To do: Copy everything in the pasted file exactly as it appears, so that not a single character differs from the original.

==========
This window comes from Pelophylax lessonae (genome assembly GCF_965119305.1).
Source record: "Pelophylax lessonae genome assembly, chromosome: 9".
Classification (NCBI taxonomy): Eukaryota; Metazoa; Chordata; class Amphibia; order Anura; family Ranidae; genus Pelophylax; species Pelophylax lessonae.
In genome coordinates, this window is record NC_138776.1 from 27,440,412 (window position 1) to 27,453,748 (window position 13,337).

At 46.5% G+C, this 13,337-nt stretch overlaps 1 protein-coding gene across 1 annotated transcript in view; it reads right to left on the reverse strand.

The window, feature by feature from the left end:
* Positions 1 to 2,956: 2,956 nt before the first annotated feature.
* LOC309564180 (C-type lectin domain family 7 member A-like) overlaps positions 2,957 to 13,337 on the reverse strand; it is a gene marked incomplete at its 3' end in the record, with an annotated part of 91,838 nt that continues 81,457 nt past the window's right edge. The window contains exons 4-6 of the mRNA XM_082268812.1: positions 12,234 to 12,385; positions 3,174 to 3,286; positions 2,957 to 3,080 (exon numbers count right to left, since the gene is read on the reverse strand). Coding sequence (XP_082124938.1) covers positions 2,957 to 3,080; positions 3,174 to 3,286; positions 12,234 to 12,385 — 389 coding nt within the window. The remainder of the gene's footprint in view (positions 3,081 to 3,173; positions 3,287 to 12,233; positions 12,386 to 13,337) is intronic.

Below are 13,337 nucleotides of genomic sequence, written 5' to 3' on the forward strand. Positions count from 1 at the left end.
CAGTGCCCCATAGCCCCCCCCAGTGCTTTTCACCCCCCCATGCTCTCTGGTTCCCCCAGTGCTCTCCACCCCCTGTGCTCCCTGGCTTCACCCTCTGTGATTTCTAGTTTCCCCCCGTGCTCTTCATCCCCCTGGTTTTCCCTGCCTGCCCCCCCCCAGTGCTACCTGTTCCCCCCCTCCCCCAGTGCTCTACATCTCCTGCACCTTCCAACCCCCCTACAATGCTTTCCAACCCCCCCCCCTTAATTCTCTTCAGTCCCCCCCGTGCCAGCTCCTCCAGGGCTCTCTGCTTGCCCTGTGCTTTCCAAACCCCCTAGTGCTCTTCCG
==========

This window comes from Pelophylax lessonae (genome assembly GCF_965119305.1).
Source record: "Pelophylax lessonae genome assembly, chromosome: 9".
Classification (NCBI taxonomy): Eukaryota; Metazoa; Chordata; class Amphibia; order Anura; family Ranidae; genus Pelophylax; species Pelophylax lessonae.
In genome coordinates, this window is record NC_138776.1 from 27,440,412 (window position 1) to 27,453,748 (window position 13,337).

At 46.5% G+C, this 13,337-nt stretch overlaps 1 protein-coding gene across 1 annotated transcript in view; it reads right to left on the reverse strand.

The window, feature by feature from the left end:
* Positions 1 to 2,956: 2,956 nt before the first annotated feature.
* LOC309564180 (C-type lectin domain family 7 member A-like) overlaps positions 2,957 to 13,337 on the reverse strand; it is a gene marked incomplete at its 3' end in the record, with an annotated part of 91,838 nt that continues 81,457 nt past the window's right edge. The window contains exons 4-6 of the mRNA XM_082268812.1: positions 12,234 to 12,385; positions 3,174 to 3,286; positions 2,957 to 3,080 (exon numbers count right to left, since the gene is read on the reverse strand). Coding sequence (XP_082124938.1) covers positions 2,957 to 3,080; positions 3,174 to 3,286; positions 12,234 to 12,385 — 389 coding nt within the window. The remainder of the gene's footprint in view (positions 3,081 to 3,173; positions 3,287 to 12,233; positions 12,386 to 13,337) is intronic.

Below are 13,337 nucleotides of genomic sequence, written 5' to 3' on the forward strand. Positions count from 1 at the left end.
CAGTGCCCCATAGCCCCCCCCAGTGCTTTTCACCCCCCCATGCTCTCTGGTTCCCCCAGTGCTCTCCACCCCCTGTGCTCCCTGGCTTCACCCTCTGTGATTTCTAGTTTCCCCCCGTGCTCTTCATCCCCCTGGTTTTCCCTGCCTGCCCCCCCCCAGTGCTACCTGTTCCCCCCCTCCCCCAGTGCTCTACATCTCCTGCACCTTCCAACCCCCCTACAATGCTTTCCAACCCCCCCCCCTTAATTCTCTTCAGTCCCCCCCGTGCCAGCTCCTCCAGGGCTCTCTGCTTGCCCTGTGCTTTCCAAACCCCCTAGTGCTCTTCCG